Three Employer Takeaways from EEOC Proposed Wellness Program Regulations
May 18, 2015 | dehs
As we previously reported, the Equal Employment Opportunity Commission (EEOC) recently filed three lawsuits against employers asserting the employers’ wellness programs, which included disability-related questions and/or medical exams, were not “voluntary” and thus violated the Americans with Disability Act (ADA), the Genetic Information Nondiscrimination Act (GINA), or both. The lawsuits raised substantial concern for employers because the EEOC had issued no regulatory guidance explaining when a wellness program was “voluntary.”
Finally, on April 20, 2015, the EEOC issued a notice of proposed rulemaking indicating when the EEOC will consider a wellness program to be “voluntary” and thus in compliance with the ADA. The following are three important takeaways from the proposed rule:
1. Financial incentives are permissible under the ADA.
An employer may offer a financial incentive of up to 30 percent of employee-only coverage in order to promote participation in the wellness program. A tobacco-related wellness program may offer an incentive as high as 50 percent; however, if this higher incentive is offered, the employer cannot medically test for tobacco use and instead must rely on an employee’s representation.
2. There is a new notice requirement.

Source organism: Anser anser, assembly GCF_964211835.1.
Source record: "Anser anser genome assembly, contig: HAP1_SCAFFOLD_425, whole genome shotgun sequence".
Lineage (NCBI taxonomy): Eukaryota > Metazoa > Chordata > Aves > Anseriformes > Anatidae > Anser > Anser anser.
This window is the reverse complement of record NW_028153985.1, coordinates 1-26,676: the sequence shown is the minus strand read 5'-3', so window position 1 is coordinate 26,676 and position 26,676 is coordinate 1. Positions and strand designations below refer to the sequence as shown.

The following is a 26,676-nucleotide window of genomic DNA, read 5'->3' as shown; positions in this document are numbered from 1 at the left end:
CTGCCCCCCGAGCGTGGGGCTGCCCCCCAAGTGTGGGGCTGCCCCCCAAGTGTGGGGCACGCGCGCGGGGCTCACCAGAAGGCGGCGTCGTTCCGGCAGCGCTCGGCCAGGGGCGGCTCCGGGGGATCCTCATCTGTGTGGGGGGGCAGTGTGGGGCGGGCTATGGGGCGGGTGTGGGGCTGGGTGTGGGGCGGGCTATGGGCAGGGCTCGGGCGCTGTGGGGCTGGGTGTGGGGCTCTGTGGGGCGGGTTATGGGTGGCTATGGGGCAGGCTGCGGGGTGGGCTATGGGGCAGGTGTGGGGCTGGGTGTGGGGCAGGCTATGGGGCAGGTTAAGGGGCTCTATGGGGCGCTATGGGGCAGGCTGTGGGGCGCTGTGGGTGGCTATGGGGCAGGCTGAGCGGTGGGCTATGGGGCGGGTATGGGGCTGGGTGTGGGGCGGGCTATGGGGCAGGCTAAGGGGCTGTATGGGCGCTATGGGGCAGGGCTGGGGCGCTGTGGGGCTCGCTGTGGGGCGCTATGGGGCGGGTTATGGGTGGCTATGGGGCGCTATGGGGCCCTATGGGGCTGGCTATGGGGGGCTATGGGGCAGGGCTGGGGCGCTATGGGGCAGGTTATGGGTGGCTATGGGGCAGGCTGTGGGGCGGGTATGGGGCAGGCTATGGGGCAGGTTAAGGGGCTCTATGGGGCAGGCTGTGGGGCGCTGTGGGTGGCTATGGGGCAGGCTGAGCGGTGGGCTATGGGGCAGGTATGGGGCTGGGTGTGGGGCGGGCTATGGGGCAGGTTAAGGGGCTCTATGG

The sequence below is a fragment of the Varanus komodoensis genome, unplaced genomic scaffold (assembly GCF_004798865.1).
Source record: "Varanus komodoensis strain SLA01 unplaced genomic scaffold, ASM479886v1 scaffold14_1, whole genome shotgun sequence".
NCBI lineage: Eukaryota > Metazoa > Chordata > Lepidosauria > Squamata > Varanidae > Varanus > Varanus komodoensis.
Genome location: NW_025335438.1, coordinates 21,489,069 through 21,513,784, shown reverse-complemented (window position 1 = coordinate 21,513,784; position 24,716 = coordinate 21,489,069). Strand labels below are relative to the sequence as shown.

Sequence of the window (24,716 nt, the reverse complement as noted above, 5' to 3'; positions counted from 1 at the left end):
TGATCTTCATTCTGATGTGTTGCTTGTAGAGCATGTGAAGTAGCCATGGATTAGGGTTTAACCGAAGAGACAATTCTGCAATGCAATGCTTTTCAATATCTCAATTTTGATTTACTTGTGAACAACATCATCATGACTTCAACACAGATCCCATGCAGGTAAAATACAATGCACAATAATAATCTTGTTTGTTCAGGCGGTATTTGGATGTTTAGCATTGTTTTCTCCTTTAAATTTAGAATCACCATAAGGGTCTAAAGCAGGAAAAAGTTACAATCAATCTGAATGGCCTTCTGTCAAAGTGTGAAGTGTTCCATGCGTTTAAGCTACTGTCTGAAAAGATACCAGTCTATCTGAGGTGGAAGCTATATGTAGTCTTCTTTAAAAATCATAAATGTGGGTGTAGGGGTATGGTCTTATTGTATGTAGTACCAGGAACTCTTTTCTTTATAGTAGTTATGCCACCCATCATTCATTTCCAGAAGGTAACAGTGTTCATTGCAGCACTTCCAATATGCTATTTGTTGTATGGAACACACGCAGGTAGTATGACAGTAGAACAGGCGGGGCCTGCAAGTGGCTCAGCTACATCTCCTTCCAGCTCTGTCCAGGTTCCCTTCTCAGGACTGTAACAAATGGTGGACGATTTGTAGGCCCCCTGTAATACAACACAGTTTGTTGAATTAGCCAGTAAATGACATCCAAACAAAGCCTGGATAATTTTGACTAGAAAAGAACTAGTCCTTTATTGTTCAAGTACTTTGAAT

Employers must provide a written notice to employees if a wellness program includes disability-related inquiries or medical examinations. In the notice, the employer must clearly explain what medical information will be obtained, who will receive the medical information, how the medical information will be used, the restrictions on its disclosure, and the methods the employer will use to prevent improper disclosure.
3. The proposed rule does not address other federal laws.
It remains unclear whether an employer can condition incentives on an employee’s family member’s participation in the wellness program without violating GINA. Moreover, the wellness program must still be structured to comply with other laws such as the Health Insurance Portability and Accountability Act.
Although the proposed rule is not final, the EEOC indicated that it is unlikely that either a court or the EEOC would find that an employer violated the ADA if an employer complies with the proposed rule.
For assistance reviewing your company-sponsored wellness program for compliance with the proposed rule, or for general questions regarding your wellness program, contact Jean Bender at email@example.com.
Davenport, Evans, Hurwitz & Smith, LLP, located in Sioux Falls, South Dakota, is one of the State’s largest law firms. The firm’s attorneys provide business and litigation counsel to individuals and corporate clients in a variety of practice areas. For more information about Davenport Evans, visit www.DEHS.com.